- The Washington Times - Wednesday, September 17, 2008

It appears that going into next spring, second base will be the most competitive position in the Washington Nationals‘ starting lineup. And if the results of this month are a precursor to that battle, it’s clear who the early front-runner will be.

Anderson Hernandez, acquired from the Mets last month in a deal that sent reliever Luis Ayala to New York, has quietly overtaken the other two middle infielders the team acquired by trade this summer - Emilio Bonifacio and Alberto Gonzalez - and now appears to be the leading candidate to win the starting second base job heading into next spring.

Since his first game with the Nationals on Aug. 20, Hernandez is hitting .340 with 12 RBI and a .417 on-base percentage while proving to be a solid defensive cog up the middle. He started at second base for the eighth time in 13 games Tuesday night, standing out in a stretch that manager Manny Acta said was critical heading into next season.

“The last month of the season, it’s a lasting impression you leave on people,” Acta said. “Going into spring training, whoever plays the best here probably has the upper hand.”

It’s a surprising reversal for the 25-year-old, who had struggled at Class AAA New Orleans most of the season. He hit .301 there in 2007, winning organizational player of the year honors. But his average dipped to .203 in the minors this season, his attitude clouding his performance the longer he languished in the minors.

He played 25 games with the Mets in 2006 and was seen as a possible solution at the position, but he was slowed by back injuries and then blocked by Jose Valentin and Luis Castillo.

“They gave me a chance to be the everyday second baseman,” Hernandez said. “The next year, I played good. I think I did my job in spring training, but there’s no spot. I just said, ‘What do I have to do?’ I don’t want to think about it, but that thing gets in [my head].”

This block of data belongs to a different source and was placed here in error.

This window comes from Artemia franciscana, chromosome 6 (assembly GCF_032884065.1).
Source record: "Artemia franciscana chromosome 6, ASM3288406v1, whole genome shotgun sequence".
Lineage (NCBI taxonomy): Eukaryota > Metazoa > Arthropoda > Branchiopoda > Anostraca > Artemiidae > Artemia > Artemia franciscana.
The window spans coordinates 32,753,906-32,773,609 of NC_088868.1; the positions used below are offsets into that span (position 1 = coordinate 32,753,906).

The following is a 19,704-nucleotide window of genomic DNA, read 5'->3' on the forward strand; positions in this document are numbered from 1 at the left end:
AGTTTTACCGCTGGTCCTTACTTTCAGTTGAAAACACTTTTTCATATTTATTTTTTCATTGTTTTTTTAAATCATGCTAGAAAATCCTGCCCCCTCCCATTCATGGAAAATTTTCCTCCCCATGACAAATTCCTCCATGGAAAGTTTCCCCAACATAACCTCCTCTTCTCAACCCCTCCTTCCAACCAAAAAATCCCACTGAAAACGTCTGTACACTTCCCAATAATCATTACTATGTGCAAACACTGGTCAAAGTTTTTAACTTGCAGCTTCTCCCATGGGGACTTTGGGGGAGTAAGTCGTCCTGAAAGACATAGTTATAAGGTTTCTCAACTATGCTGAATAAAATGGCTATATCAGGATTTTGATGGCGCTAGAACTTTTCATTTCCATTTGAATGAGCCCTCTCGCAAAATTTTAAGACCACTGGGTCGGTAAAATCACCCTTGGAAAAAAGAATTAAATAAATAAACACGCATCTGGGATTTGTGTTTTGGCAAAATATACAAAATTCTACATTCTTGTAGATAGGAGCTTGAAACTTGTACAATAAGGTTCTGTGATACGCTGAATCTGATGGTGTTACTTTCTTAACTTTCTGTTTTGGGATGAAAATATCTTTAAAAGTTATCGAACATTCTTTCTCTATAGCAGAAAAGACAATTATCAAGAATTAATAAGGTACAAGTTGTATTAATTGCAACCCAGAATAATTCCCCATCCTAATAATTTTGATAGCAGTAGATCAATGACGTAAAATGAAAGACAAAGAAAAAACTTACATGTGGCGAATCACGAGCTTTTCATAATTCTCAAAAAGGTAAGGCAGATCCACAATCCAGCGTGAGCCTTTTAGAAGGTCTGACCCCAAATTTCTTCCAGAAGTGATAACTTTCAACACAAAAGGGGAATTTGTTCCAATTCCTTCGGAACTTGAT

The chance to play every day appears to be a possibility in Washington.

Acta said Hernandez, Bonifacio and Gonzalez are all fairly even defensively, and the spot will likely go to whoever looks the best at the plate. In that regard, Hernandez has an advantage over both players, his plate approach being more refined than Bonifacio’s and his offensive skills more advanced than Gonzalez’s.

Acta is splitting time between the three players based on matchups right now, shielding Bonifacio from left-handers in most cases. But the fact that Hernandez is getting the majority of the starts is a sign of how far he has come.

“I know he was having a tough season in Triple-A,” Acta said. “But seeing him in the past, we knew he was going to fit in well.”

Flores still optimistic

Catcher Jesus Flores, who hasn’t played since suffering a sprained left ankle during a home-plate collision with Philadelphia’s Chase Utley on Sept. 2, isn’t ruling out his chances to return this season.

Flores is still working out with a protective boot on his ankle and said squatting still gives him pain. But he remained hopeful the pain would subside enough for him to play again.

“I said before that I wanted to play last weekend, but I didn’t,” Flores said. “I’ve got to wait.”

He will play winter ball in Valencia, Venezuela, hoping to get more at-bats at the end of a season that has firmly entrenched Flores as the Nationals’ catcher next season. He has hit .256 with eight homers and 59 RBI in 90 games, establishing himself in the majors a season sooner than the team expected.

“I got the chance to play every day. That’s what I want,” Flores said. “But I don’t want to think that I’m done with this year yet.”

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